December 12, 2004 | Quote

Three Years and Counting

The U.S. Has Not suffered a Major Attack Since September 2001. Why?

The September 11 attacks still reverberate profoundly. Of that, there is no better indication than George W. Bush’s decisive reelection. For all the trendy talk about “values voters,” the campaign was run principally on national-security issues, and the president won a surprisingly large majority. The nation was convinced that he had a superior handle on how to keep us safe.

And there's a reason for that conviction: In the three years since 9/11 and the still-unsolved anthrax scare that followed hard on it, the U.S. has not suffered a domestic terrorist attack. One might ask: Is that truly attributable to President Bush's stewardship? After all, we are continually told that Islamist militants are gifted with preternatural reservoirs of patience; could it not be that we are simply in another cyclical downturn, a calm before the next inevitable storm?

Not a chance. The failure of al-Qaeda, its affiliates, and assorted Wahhabi wannabes to strike us when we have every indication they are desperately trying to is a direct result of the Bush doctrine, announced and implemented in the aftermath of 9/11. The president, the Pentagon, and the Justice Department are to be commended for persevering in it despite a relentless barrage of criticism from the media, civil-liberties extremists, and, regrettably, too many Democrats. Especially salient on this score have been two aspects of the doctrine: a comprehensive strategy that brings to bear all of government's arsenal, and the admonition to state sponsors that they will be considered just as culpable, and will be treated with the same lethality, as the terrorists they abet. Most of all, however, success has been the result of getting serious.

The holistic approach to terrorism has a number of advantages so palpable that the more interesting question is why it took a cataclysm of 9/11 dimensions to get it implemented. Most obviously, our military has killed or captured thousands of militants overseas. Incapacitated terrorists don't commit attacks. This is not a trite observation. First, unlike sovereigns, sub-state terror groups have extremely limited resources. To be sure, lost terrorists can be replaced in numerical terms — and are being replaced owing to prodigious funding streams globally backing madrassas that churn out an alarming number of terrorists-in-waiting. But instantly replacing the deadly competence of experienced hands is impossible. Second, the pantheon of jihadists who have become household names over the last few years — bin Laden, Zarqawi, Zawahiri, Khalid Sheik Mohammed, Sheik Omar Abdel Rahman (the blind sheik), Ramzi Yousef, and others — do not strike once and retire. Motivated by hatred and depravity masquerading as spirituality, they are even more likely to be recidivists than ordinary criminals. Neutralizing them does not prevent just one atrocity — it nullifies many.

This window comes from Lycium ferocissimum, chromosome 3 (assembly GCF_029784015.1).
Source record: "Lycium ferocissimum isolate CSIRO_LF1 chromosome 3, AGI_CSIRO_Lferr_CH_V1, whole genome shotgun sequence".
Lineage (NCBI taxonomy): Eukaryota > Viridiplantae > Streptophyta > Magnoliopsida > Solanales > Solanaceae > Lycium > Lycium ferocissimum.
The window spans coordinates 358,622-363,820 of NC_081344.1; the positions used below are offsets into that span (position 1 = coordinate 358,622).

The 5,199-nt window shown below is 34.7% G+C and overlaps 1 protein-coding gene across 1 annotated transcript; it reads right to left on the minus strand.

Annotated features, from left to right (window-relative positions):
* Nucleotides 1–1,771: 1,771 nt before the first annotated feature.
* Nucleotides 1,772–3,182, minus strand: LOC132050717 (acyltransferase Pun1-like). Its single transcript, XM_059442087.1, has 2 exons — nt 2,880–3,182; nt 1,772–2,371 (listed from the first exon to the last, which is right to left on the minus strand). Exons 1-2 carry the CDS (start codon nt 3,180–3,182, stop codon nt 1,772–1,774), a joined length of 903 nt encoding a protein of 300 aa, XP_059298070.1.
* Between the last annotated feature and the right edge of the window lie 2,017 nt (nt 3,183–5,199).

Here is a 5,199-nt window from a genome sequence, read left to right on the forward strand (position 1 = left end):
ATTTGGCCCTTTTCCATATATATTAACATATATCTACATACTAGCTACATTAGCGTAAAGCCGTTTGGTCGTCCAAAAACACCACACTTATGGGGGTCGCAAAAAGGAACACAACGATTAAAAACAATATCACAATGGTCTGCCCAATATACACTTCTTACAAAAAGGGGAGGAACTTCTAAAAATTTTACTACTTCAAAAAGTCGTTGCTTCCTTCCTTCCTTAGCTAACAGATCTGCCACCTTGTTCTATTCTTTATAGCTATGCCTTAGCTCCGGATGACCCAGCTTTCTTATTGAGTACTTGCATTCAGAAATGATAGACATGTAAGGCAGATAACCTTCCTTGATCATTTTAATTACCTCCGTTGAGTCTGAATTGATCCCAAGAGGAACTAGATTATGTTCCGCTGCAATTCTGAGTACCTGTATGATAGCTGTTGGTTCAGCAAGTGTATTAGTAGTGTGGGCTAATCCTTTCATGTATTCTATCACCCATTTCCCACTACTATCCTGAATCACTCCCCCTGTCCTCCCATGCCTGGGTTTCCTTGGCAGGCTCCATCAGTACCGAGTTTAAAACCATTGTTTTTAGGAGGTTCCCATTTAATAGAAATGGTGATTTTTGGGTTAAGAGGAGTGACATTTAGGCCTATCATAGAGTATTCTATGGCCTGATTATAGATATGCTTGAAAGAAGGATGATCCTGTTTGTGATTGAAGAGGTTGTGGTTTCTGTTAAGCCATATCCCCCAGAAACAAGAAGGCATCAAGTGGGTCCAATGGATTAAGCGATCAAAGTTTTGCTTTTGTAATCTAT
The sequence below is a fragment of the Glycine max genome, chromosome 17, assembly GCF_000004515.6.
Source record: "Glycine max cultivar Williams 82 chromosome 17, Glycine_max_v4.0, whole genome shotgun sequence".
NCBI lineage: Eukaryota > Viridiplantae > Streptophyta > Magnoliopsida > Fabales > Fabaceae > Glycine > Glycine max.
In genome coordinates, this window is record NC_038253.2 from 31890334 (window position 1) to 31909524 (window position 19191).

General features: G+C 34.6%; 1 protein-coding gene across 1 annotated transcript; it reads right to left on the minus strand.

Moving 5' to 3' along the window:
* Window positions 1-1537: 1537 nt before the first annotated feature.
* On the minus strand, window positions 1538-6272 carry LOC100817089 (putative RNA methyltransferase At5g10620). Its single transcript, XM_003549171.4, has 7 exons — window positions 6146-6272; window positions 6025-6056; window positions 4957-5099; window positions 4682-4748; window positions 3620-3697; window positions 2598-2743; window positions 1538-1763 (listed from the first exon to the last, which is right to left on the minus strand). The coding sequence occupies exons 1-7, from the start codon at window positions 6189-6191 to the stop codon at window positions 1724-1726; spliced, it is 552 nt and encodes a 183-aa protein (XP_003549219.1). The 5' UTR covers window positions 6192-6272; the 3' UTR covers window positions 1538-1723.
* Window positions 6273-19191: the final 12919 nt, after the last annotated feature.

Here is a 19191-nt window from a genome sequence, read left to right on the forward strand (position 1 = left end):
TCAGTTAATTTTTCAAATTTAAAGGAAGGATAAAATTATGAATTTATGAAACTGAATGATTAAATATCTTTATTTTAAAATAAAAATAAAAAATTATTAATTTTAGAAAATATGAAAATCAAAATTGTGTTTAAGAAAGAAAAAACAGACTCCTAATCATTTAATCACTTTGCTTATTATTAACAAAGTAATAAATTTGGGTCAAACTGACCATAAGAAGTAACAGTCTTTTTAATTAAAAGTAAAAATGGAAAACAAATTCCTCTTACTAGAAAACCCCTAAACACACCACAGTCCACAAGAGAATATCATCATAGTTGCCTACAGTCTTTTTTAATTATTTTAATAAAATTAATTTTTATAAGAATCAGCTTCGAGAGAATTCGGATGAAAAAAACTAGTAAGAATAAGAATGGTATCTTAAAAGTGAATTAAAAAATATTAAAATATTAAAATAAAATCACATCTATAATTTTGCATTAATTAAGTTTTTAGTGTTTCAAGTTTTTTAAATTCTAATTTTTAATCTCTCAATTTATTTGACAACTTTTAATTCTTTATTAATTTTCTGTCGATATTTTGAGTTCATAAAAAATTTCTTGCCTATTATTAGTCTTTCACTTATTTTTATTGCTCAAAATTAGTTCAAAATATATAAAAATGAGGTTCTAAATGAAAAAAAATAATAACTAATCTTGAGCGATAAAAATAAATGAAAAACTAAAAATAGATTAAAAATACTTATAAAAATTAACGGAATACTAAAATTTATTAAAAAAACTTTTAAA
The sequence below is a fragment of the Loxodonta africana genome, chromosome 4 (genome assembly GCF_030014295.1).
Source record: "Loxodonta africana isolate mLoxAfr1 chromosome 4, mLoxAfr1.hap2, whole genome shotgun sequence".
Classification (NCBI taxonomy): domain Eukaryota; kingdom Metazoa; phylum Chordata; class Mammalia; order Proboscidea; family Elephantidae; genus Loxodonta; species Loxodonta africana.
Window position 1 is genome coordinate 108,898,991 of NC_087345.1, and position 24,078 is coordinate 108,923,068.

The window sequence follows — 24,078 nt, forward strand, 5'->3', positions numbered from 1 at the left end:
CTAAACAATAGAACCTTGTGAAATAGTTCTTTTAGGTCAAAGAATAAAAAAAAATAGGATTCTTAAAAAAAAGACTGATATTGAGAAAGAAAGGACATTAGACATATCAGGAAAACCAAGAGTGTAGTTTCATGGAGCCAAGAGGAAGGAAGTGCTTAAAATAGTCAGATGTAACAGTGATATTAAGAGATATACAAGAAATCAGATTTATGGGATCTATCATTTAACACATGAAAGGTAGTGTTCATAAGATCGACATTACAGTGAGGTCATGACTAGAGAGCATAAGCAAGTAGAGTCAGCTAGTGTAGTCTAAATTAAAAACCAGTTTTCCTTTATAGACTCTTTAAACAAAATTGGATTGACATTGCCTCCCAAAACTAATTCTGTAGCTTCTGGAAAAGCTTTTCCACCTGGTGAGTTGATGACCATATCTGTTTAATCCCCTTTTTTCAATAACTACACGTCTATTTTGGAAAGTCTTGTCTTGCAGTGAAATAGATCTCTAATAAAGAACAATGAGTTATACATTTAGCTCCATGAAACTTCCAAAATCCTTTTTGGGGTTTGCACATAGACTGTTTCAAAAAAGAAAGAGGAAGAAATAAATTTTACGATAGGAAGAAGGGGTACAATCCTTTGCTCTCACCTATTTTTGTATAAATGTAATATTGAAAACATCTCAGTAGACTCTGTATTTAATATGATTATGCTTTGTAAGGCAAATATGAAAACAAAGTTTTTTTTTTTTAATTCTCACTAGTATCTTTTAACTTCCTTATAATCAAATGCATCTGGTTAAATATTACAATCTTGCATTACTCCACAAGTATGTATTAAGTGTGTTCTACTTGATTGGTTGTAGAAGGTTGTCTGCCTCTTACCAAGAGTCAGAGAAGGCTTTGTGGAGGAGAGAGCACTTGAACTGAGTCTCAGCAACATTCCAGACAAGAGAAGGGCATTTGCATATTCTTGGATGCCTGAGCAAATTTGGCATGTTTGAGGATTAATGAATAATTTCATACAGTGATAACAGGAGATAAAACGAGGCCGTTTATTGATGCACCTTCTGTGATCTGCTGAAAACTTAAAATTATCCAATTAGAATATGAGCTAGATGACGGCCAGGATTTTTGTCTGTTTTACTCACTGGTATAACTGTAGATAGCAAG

On par with targeting the sheer number of terrorists has been addressing their motivation. Prosecution in the criminal-justice system was virtually the exclusive American response to terrorism from the time of the infamous “Black Hawk Down” debacle in Somalia in early 1993 — after which the U.S. became resolutely casualty-averse — through October 2001, when President Bush dispatched the military to crush al-Qaeda and the Taliban in Afghanistan. The result? Although the nation was attacked repeatedly in that eight-year interim, fewer than three dozen terrorists were convicted in federal court — and those at a cost of unknown millions. Eliminating such a piddling fraction of a committed enemy at a time when its ranks were swelling into the tens of thousands was a sure prescription to be hit repeatedly. Nothing galvanizes an opposition, nothing spurs its recruiting, like the killer combination of successful attacks and a conceit that the adversary is pusillanimous. For zealots willing to immolate themselves in suicide-bombing and hijacking operations, mere prosecution is a provocatively weak response.

Similarly, appeasement is an invitation to more barbarity. Yet, as Norman Podhoretz detailed in an important essay (“World War IV”) in the September issue of Commentary, it was a consistent element of U.S. counterterrorism policy in the quarter-century before 9/11. Indeed, the Reagan administration's disastrous pullout from Lebanon in 1983 after a barracks bombing by Hezbollah killed nearly 250 Marines is still a standard talking point for bin Laden and other jihadists — who bray to recruits that Americans give in when the body count gets high enough.